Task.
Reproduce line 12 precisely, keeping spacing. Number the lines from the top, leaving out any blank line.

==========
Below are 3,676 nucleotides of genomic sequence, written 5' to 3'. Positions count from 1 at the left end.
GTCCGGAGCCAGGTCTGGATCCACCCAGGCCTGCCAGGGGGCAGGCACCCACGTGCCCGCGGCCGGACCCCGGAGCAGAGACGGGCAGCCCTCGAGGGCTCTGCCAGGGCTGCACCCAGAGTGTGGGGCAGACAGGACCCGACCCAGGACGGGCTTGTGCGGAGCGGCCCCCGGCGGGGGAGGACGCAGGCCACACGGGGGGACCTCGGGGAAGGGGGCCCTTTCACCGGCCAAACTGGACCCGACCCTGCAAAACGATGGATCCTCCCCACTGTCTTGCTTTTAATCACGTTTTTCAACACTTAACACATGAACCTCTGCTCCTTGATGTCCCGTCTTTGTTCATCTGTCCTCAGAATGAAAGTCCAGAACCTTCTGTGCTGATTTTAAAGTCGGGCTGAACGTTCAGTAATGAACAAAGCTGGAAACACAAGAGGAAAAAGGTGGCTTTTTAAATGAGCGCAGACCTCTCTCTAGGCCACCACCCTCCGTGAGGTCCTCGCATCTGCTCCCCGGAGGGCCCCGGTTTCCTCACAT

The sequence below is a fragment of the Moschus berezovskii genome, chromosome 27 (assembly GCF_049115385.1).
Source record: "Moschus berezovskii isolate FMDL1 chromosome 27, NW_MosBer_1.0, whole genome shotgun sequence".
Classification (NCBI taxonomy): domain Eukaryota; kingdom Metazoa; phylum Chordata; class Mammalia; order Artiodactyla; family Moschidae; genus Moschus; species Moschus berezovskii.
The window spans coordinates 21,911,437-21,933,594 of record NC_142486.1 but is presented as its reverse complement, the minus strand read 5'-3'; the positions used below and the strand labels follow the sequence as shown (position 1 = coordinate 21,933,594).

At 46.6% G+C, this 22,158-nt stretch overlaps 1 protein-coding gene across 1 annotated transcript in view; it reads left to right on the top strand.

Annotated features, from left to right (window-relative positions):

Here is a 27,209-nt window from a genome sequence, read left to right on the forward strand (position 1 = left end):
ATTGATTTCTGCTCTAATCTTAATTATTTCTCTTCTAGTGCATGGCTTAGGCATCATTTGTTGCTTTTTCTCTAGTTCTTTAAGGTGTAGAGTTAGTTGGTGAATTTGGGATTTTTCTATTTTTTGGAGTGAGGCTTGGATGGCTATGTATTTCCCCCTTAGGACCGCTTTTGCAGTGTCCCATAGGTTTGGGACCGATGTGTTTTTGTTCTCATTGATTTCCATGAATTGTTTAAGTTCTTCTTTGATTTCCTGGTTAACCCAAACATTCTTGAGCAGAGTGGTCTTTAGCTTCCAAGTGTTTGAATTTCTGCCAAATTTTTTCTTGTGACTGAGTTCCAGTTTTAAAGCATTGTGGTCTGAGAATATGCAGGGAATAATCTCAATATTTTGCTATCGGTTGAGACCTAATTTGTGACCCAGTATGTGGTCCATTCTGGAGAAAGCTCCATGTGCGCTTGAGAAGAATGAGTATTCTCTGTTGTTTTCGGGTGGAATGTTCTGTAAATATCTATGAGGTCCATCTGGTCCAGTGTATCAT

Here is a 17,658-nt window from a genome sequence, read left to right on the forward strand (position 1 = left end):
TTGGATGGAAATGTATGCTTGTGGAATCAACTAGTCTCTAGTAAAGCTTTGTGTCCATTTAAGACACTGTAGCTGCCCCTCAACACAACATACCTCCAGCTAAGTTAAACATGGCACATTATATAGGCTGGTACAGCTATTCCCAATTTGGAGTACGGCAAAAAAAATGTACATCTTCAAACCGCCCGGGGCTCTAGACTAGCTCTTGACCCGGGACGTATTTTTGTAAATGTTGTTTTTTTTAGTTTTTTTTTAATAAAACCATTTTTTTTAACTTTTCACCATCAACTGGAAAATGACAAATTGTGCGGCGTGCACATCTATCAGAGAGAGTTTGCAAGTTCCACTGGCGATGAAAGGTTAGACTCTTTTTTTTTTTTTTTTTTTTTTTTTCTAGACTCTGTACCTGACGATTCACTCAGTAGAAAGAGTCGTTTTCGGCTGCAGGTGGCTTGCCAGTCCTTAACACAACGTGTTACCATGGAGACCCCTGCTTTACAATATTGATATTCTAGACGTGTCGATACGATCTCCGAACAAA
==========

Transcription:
TTGGATGGAAATGTATGCTTGTGGAATCAACTAGTCTCTAGTAAAGCTTTGTGTCCATTTAAGACACTGTAGCTGCCCCTCAACACAACATACCTCCAGCTAAGTTAAACATGGCACATTATATAGGCTGGTACAGCTATTCCCAATTTGGAGTACGGCAAAAAAAATGTACATCTTCAAACCGCCCGGGGCTCTAGACTAGCTCTTGACCCGGGACGTATTTTTGTAAATGTTGTTTTTTTTAGTTTTTTTTTAATAAAACCATTTTTTTTAACTTTTCACCATCAACTGGAAAATGACAAATTGTGCGGCGTGCACATCTATCAGAGAGAGTTTGCAAGTTCCACTGGCGATGAAAGGTTAGACTCTTTTTTTTTTTTTTTTTTTTTTTTTCTAGACTCTGTACCTGACGATTCACTCAGTAGAAAGAGTCGTTTTCGGCTGCAGGTGGCTTGCCAGTCCTTAACACAACGTGTTACCATGGAGACCCCTGCTTTACAATATTGATATTCTAGACGTGTCGATACGATCTCCGAACAAA